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Commentaries on American Law (1826-30)

Chancellor James Kent

LECTURE 22
Of the Principal Publications on the Common Law

THE reports of adjudged cases are admitted to contain the highest and moat authentic evidence of the principles and rules of the common law; but there are numerous other works of sages in the profession which contribute very essentially to facilitate the researches, and abridge the labor of the student. Those works acquire by time and their intrinsic value, the weight of authority; and the earlier text books are cited and relied upon as such, in the discussions at the bar and upon the bench, in cases where judicial authority is wanting.

One of the oldest of these treatises is Glanville’s Tractatus de Legibus Angliae, composed in the reign of Henry II. It is a plain, dry, perspicuous essay on the ancient actions, and the forms of writs then in use. It has become almost obsolete and useless for any practical purpose, owing to the disuse of the ancient actions; but it is a curious monument of the improved state of the Norman administration of justice. It is peculiarly venerable, if it be, as it is said, the most ancient book extant upon the laws and customs of England. It has been cited and commented upon by Lord Coke, Sir Matthew Hale, Sir Henry Spelman, Selden, Blackstone, and most of the eminent lawyers and antiquaries of the two last centuries. Mr. Reeves says, that he incorporated the whole of Glanville into his history of the English law.

Bracton wrote his treatise De Legibus et Consuetudinibus Anglia, in the reign of Henry III., and he is said to have been a judge itinerant in that reign, and professor of law at Oxford. He is a classical writer, and has been called, by a perfect judge of his merits,1 the father of the English law, and the great ornament of the age in which he lived. His work is a systematic performance, giving a complete view of the law in all its titles, as it stood at the time it was written; and it is filled with a copious and accurate detail of legal learning. It treats of the several ways of acquiring, maintaining, and recovering property, much in the manner of the institutes of Justinian. The style is clear and expressive, and sometimes polished; and it has been imputed to the influence of the civil and canon law, which he had studied and admired; and the work evinces, by the freedom of the quotations, that he had drank deep at those fountains.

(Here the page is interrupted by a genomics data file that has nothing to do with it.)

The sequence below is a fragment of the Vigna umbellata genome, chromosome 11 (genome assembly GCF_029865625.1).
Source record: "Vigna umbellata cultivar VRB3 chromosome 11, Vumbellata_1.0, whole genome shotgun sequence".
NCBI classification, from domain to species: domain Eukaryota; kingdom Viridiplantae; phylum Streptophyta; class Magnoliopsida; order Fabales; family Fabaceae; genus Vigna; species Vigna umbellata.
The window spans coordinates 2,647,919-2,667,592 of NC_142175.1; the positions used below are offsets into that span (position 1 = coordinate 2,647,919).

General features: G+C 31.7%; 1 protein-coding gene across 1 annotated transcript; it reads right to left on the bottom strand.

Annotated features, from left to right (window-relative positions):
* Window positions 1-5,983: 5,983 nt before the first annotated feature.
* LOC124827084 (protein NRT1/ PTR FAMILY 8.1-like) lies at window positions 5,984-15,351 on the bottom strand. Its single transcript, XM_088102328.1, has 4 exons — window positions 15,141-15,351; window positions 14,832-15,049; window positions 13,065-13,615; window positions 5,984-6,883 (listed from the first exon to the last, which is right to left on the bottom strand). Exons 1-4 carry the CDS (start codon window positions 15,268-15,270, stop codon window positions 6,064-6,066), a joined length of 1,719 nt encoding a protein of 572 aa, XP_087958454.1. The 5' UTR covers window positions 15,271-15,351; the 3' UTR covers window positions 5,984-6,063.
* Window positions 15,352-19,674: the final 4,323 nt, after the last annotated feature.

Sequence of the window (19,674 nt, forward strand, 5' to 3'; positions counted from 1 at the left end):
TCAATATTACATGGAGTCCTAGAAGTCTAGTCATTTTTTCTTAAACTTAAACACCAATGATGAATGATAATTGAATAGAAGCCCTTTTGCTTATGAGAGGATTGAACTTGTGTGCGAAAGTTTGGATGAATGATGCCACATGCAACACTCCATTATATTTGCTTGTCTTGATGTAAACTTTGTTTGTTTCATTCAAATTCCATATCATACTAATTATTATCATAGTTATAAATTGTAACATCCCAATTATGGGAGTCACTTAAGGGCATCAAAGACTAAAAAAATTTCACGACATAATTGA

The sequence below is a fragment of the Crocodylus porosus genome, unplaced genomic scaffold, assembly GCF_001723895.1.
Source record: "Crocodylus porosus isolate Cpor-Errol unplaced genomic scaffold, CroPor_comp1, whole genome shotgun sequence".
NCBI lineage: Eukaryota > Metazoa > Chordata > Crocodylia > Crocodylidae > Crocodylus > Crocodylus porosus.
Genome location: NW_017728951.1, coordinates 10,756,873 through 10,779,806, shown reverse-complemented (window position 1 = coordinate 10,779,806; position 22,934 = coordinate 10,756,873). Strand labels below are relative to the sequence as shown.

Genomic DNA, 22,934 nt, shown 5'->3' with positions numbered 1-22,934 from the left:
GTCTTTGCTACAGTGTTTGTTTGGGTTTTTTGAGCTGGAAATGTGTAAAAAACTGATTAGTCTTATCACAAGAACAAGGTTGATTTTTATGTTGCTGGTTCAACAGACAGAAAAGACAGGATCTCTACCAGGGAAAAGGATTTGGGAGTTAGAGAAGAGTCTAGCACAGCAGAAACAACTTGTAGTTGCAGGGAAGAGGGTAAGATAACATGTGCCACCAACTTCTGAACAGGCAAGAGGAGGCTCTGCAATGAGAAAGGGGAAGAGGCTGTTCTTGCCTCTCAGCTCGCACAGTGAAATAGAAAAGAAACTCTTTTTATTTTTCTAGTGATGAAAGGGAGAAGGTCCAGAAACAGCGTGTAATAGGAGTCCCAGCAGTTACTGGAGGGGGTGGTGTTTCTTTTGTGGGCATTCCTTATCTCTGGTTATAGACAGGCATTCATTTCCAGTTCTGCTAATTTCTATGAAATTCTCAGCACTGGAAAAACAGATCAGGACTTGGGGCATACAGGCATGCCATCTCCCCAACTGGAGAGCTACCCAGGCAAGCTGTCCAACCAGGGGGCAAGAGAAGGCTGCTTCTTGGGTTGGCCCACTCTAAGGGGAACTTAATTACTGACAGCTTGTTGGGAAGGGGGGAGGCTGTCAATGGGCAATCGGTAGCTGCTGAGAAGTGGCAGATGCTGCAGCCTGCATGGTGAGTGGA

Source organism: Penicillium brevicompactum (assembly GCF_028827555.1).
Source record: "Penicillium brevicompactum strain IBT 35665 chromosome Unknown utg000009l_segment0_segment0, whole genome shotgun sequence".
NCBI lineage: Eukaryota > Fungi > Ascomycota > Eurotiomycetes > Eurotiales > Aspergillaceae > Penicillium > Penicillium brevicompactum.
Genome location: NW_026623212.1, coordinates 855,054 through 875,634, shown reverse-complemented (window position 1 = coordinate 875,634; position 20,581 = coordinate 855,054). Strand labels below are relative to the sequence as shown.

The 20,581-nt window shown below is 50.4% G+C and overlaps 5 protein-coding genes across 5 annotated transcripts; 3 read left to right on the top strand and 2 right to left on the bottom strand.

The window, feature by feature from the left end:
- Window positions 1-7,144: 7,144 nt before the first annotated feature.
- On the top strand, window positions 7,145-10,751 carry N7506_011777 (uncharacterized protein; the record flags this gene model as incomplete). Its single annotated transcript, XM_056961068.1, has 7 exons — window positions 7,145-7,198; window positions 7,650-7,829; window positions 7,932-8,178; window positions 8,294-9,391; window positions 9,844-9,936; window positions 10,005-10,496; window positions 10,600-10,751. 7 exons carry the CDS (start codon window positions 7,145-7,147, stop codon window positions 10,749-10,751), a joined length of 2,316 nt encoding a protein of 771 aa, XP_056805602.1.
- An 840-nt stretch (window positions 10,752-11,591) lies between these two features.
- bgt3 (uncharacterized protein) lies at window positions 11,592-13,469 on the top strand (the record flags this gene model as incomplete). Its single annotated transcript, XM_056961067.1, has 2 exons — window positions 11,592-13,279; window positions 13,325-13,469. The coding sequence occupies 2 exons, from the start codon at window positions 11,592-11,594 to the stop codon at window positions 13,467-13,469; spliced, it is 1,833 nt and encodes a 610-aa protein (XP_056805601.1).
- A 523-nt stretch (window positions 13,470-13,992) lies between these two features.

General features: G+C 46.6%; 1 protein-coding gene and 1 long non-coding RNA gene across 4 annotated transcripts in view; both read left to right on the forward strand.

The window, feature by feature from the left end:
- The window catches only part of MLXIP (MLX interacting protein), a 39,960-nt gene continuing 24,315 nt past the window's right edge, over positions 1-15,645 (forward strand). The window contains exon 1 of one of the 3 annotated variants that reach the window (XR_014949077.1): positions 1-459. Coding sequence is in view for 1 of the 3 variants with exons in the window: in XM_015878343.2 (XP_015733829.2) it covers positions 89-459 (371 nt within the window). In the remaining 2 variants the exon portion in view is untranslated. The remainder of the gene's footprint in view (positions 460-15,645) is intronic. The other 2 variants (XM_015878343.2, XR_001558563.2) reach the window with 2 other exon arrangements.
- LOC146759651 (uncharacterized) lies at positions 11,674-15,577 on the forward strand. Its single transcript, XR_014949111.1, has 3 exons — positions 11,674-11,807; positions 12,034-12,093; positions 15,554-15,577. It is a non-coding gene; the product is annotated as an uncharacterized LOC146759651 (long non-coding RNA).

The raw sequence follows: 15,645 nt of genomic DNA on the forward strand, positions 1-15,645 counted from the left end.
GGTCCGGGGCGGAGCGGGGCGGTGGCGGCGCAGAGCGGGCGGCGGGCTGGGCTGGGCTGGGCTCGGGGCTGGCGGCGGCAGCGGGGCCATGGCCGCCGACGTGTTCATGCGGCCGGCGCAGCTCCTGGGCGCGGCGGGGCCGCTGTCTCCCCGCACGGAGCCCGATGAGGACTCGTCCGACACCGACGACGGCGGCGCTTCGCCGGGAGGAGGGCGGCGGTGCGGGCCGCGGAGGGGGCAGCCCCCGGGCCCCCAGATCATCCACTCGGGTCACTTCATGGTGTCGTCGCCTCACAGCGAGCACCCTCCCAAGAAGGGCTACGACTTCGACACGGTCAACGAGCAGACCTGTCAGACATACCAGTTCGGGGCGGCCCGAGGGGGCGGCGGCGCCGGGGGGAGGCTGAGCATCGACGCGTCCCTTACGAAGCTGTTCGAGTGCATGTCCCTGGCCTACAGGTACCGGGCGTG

Sir William Jones says, he is certainly the best of our juridical classics, though he is perfectly aware that Bracton copied Justinian almost word for word. In the reign of Edward I, Bracton was reduced into a compendium by Thornton, which shows, says Selden,2 how great the authority of Bracton was in the time of Edward I. He continued to be the repository of ancient English jurisprudence and the principal source of legal authority, down to the time of the publication of the institutes of Lord Coke.

Staunforde, in his Pleas of the Crown, published about the time of Philip and Mary, bears strong testimony to the merits and to the authority of Bracton. It is stated in Plowden,3 that neither Glanville nor Bracton were to be cited as authorities, but rather as ornaments to the discourse, and in several other books the same thing was said.4 But Mr. Reeve, in his history of the English law,5 justly vindicates the character of Bracton from such unmerited aspersion; and what is as much, and perhaps more to the purpose, the learned Selden, whose knowledge of English legal antiquities was unrivaled, declares, that this notion is founded in error. Glanville and Bracton are authors of great service to all who apply themselves to the study of the law, and are desirous of knowing its origin and progress from the very foundation.6 They contain numberless things, said Selden, which in his day either remained. entire, or were only partially abrogated; and they contain such information on ancient customs and laws, as to carry with them authority, as well as illustration. Lord Holt, in the great case of Coggs v. Bernard, made free use of Bracton, and spoke of him as an old author, but one full of reason and good sense.